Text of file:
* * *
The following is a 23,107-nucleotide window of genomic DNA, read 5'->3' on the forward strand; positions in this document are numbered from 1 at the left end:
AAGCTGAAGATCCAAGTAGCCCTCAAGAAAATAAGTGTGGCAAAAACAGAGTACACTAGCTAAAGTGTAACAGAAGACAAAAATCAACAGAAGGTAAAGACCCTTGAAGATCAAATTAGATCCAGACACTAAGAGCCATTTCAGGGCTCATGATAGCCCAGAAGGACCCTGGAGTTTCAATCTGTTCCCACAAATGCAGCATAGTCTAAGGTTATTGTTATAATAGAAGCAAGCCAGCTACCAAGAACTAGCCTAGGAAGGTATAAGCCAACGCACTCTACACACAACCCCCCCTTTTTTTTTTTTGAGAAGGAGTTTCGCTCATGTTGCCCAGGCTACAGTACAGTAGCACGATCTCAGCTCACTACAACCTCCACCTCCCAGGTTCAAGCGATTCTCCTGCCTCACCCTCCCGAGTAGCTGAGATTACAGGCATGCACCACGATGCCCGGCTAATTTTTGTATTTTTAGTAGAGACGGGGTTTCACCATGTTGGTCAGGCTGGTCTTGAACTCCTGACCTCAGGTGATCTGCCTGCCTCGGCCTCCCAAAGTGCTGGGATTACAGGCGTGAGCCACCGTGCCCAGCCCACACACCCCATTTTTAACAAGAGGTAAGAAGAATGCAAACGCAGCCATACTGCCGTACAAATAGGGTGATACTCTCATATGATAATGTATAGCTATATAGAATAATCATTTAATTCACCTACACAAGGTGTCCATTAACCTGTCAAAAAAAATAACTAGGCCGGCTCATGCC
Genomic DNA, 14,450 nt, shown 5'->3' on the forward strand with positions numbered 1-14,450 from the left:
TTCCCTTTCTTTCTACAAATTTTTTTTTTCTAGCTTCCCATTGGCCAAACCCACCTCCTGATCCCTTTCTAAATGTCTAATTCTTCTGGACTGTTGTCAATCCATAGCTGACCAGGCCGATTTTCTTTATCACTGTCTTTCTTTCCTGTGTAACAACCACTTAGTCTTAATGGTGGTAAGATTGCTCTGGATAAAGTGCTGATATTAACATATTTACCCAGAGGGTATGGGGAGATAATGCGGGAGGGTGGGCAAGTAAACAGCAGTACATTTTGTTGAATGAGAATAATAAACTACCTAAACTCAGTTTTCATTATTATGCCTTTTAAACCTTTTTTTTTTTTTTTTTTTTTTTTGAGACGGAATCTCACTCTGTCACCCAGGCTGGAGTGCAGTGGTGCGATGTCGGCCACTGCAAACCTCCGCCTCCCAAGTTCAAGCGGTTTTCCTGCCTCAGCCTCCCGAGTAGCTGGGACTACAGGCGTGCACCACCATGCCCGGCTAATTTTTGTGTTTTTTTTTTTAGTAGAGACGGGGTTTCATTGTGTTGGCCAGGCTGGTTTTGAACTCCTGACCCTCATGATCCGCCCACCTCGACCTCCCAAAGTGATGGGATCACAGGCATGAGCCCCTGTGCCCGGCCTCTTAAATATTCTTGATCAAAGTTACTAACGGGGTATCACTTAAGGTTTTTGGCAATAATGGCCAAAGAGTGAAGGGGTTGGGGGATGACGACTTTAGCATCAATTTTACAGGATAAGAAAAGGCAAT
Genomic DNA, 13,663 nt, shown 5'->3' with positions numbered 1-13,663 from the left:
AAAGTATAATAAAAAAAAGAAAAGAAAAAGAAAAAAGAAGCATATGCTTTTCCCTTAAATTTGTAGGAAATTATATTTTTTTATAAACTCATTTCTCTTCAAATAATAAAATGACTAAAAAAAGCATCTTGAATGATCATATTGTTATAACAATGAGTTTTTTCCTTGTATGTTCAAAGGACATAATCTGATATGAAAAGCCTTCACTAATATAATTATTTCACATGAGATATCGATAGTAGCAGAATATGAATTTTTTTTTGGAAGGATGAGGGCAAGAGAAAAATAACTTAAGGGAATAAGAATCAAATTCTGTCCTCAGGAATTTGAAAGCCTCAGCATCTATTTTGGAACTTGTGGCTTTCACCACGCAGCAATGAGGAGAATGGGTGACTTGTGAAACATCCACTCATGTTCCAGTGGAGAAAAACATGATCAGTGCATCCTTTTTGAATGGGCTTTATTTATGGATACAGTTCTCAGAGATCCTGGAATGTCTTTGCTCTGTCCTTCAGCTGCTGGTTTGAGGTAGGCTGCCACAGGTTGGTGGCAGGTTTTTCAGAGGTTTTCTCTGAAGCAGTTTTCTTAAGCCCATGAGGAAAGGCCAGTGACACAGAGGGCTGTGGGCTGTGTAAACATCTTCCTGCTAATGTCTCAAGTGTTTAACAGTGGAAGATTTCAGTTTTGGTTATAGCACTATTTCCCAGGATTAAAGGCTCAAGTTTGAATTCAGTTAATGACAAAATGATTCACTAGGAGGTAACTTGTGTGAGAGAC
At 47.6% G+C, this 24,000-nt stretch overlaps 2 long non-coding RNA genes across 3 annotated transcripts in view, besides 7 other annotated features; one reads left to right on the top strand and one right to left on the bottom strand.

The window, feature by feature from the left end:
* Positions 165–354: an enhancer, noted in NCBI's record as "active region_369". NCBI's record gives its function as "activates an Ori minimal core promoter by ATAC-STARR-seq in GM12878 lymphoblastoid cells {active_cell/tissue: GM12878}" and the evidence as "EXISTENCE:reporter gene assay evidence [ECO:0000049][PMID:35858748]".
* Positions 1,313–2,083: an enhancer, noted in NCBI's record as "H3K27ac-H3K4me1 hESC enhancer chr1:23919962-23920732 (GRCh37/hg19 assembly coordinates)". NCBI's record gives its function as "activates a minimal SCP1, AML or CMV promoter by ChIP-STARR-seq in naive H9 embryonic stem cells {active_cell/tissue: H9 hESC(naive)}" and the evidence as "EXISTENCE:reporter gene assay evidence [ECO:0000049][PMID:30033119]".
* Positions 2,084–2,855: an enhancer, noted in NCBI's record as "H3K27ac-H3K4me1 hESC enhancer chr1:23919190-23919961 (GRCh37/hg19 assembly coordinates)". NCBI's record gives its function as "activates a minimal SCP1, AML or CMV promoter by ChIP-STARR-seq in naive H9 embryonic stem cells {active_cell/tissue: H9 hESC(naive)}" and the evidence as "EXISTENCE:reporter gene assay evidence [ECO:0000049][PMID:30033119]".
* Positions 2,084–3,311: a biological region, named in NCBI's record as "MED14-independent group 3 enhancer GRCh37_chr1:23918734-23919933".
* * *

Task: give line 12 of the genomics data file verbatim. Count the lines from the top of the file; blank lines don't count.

* Positions 2,084–3,311: a biological region, named in NCBI's record as "MED14-independent group 3 enhancer GRCh37_chr1:23918734-23919933".